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Archive - August 2021

What are Wasps?
Wasps are insects. Insects have three pairs of legs and two pairs of wings. Their body has three sections: head; thorax; and abdomen.

What Do Wasps Look Like?
Wasps are part of a group of insects classified in the Order Hymenoptera. This group of insects includes ants and bees, to which wasps are closely related, as well as some other species. There are four wings, when wings are present, and the hindwing in these species is smaller than the forewing. The antennae are long. 

They go through four stages in their life cycle: egg; larva; pupa; and adult. 

The first portion of the abdomen in wasps, bees and ants is thinner than the remainder of the abdomen and may appear extremely thin in some species. More than 100,000 types of wasps have been identified on earth, and there are many more wasp species that have not yet been identified.

How Big are Wasps?
Because there are so many different types of wasps, there are wasps of many sizes. In Illinois, the general range is from about three-tenths of an inch in length to some species that are about two inches long.

Where Do They Live?
Wasps live statewide in Illinois. Adult wasps can be found around flowers, plants, mud, rotting fruit and dead animals. Some live in the ground or in other materials. Many wasps make their nest in the ground.

How Do They Reproduce?
The social wasps build a nest to raise their young. The nest is made of plant materials and may contain mud and other components, too. The nest often appears papery. The young are raised by a community of wasps. The eastern yellow jacket (Vespula maculifrons) and the northern paper wasp (Polistes fuscatus) are examples of social wasps.

Most wasps are solitary. After mating, the female is responsible for caring for her offspring. She may build a nest in which to raise them, often in the ground. She brings prey items to feed the developing young. The potter wasp (Eumenes fraternus) is an example of a solitary wasp.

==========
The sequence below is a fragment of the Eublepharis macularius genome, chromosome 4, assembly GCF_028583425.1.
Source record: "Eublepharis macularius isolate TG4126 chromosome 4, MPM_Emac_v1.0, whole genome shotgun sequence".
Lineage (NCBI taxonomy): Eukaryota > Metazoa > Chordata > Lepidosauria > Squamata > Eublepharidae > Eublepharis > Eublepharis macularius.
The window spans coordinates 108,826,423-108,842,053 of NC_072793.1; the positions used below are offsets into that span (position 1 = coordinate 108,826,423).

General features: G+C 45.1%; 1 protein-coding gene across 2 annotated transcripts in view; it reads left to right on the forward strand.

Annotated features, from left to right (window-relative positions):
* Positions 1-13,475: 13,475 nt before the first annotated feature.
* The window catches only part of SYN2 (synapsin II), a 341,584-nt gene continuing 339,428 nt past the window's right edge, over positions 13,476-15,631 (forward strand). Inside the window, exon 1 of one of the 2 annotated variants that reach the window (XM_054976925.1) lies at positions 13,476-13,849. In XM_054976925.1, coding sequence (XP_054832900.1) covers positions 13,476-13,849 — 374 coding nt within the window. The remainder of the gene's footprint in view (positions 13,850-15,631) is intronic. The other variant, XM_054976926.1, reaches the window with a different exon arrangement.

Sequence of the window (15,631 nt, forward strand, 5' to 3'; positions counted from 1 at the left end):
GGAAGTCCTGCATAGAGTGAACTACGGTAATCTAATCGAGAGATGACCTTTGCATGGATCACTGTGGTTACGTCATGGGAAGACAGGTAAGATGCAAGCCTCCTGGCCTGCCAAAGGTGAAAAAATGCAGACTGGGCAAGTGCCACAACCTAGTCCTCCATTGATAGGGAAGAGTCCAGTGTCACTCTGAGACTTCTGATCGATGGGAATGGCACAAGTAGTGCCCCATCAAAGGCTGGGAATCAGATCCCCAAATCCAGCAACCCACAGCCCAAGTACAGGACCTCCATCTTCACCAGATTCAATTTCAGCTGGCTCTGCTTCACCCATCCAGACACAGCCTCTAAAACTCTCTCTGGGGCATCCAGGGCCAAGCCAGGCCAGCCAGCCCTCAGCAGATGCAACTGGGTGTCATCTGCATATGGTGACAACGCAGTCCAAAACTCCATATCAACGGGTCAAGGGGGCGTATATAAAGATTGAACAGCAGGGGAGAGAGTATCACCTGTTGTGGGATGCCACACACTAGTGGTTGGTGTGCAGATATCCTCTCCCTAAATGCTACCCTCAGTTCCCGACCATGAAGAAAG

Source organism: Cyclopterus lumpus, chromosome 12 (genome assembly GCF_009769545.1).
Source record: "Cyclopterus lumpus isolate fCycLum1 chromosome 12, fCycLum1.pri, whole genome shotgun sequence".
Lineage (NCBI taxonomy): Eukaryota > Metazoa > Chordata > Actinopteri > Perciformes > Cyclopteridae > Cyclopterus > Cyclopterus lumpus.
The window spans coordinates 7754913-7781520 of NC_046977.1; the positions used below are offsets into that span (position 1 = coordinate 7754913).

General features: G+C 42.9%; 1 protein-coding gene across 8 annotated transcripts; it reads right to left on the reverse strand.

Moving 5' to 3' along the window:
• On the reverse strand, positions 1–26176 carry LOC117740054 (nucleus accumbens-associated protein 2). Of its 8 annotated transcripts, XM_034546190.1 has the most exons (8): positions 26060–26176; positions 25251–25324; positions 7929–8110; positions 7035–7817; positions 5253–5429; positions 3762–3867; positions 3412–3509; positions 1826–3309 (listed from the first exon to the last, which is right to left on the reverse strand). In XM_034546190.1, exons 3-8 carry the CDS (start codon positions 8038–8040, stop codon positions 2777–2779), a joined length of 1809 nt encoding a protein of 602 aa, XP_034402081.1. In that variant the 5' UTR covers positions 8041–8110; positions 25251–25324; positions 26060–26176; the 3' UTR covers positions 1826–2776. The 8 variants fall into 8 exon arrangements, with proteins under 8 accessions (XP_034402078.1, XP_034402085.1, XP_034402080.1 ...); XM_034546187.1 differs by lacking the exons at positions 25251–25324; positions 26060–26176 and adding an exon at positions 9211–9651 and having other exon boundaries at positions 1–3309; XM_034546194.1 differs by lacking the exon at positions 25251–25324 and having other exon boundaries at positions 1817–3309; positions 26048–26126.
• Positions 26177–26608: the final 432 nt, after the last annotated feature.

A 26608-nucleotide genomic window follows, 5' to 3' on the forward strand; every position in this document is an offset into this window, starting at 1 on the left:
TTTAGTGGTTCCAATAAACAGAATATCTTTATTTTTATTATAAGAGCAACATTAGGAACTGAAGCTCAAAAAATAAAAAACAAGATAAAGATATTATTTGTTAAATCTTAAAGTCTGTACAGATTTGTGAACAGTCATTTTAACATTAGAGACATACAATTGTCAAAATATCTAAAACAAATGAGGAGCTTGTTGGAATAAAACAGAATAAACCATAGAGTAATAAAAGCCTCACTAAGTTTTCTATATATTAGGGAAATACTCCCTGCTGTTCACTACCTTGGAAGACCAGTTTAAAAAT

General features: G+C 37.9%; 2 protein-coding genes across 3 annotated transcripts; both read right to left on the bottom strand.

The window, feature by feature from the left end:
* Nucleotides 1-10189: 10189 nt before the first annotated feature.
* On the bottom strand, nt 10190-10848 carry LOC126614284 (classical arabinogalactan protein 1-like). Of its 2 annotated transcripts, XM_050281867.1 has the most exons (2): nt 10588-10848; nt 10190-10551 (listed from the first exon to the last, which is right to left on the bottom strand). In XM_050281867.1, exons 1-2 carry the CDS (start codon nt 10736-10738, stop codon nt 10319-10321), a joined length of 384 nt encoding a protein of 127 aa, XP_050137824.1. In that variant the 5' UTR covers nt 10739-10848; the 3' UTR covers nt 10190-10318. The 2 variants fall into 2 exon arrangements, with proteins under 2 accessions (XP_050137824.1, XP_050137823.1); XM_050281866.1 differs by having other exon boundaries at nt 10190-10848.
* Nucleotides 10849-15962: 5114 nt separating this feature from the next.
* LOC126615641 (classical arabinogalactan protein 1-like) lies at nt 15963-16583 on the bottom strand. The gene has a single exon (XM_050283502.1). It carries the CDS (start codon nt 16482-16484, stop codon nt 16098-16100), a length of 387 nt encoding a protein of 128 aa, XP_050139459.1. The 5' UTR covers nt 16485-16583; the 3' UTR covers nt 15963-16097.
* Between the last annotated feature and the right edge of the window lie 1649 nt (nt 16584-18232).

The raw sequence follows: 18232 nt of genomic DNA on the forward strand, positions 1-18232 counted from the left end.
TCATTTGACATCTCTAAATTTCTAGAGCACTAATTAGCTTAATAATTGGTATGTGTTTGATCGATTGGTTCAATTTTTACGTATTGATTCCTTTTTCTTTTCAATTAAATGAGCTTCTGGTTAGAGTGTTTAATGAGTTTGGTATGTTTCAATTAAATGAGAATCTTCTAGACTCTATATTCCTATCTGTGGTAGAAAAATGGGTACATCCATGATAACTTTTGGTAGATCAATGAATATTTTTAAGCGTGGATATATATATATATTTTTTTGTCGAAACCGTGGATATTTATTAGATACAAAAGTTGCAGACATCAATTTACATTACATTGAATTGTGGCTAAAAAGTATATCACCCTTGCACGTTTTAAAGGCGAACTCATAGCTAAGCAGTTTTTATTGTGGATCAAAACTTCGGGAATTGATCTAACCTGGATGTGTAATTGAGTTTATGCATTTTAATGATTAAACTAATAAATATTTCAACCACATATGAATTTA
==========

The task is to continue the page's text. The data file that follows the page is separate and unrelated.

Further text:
Predatory wasps subdue a prey item with their sting, then either lay eggs on it and leave it, or take it to a nest and lay eggs on it. The larva will feed on the paralyzed prey. Several prey items may be placed with a single egg. The eastern cicada killer (Sphecius speciosus) is a solitary, predatory species.

Cuckoo wasps lay their eggs in the nest of another wasp species, expecting the other wasp to raise the offspring. Chrysis angolensis is a type of cuckoo wasp that is found in Illinois.

What Do They Eat?
The larvae of many wasp species eat insects or spiders provided by the adult. Larvae of other wasps live in a nest and are fed materials provided by the adults. Adult solitary wasps usually feed on flower nectar. Adult social wasps may eat rotten fruit, nectar and dead animals.

Does Anything Eat Them?
Many animals eat wasps. They include dragonflies, praying mantises, robber flies, centipedes, spiders and even other wasps, like the bald-faced hornet (Dolichovespula maculata). A variety of bird species eat wasps. Some of the ones that live in Illinois are European starlings (Sturnus vulgaris), eastern bluebirds (Sialia sialis), northern mockingbirds (Mimus polyglottos), gray catbirds (Dumetella carolinensis) and common nighthawks (Chordeiles minor). Birds usually feed on solitary wasps, avoiding the social wasp species that can attack as a group. American badgers (Taxidea taxus) and mice may eat wasps, too, especially the larvae of ground-nesting wasps.

What Else Should I Know about Them?
- The egg-laying structure of the female in some wasp species is modified into a sting that can be used for defense or to paralyze prey.

- Parasitic wasps are responsible for killing many pest insects of plants.

- Some wasps are pollinators.

Species Gallery

​Here are photographs of some wasp species found in our state.

eastern yellow jacket (Vespula maculifrons)
Photo by MDC Staff, courtesy Missouri Department of Conservation

mud dauber (Sceliphron caementarium)

northern paper wasp (Polistes fuscatus)

great golden digger wasp (Sphex ichneumoneus)

ichneumon wasp (Megarhyssa atrata)

cuckoo wasp (Chrysis sp.) Photo © Joyce Gross

elegant grass-carrying wasp (Isodontia elegans)

gold-marked thread-waisted wasp (Eremnophila aureonotata)

double-banded scoliid wasp (Scolia bicincta)

five-banded thynnid wasp (Myzinum quinquecinctum)

thynnid wasp (Myzinum obscurum)

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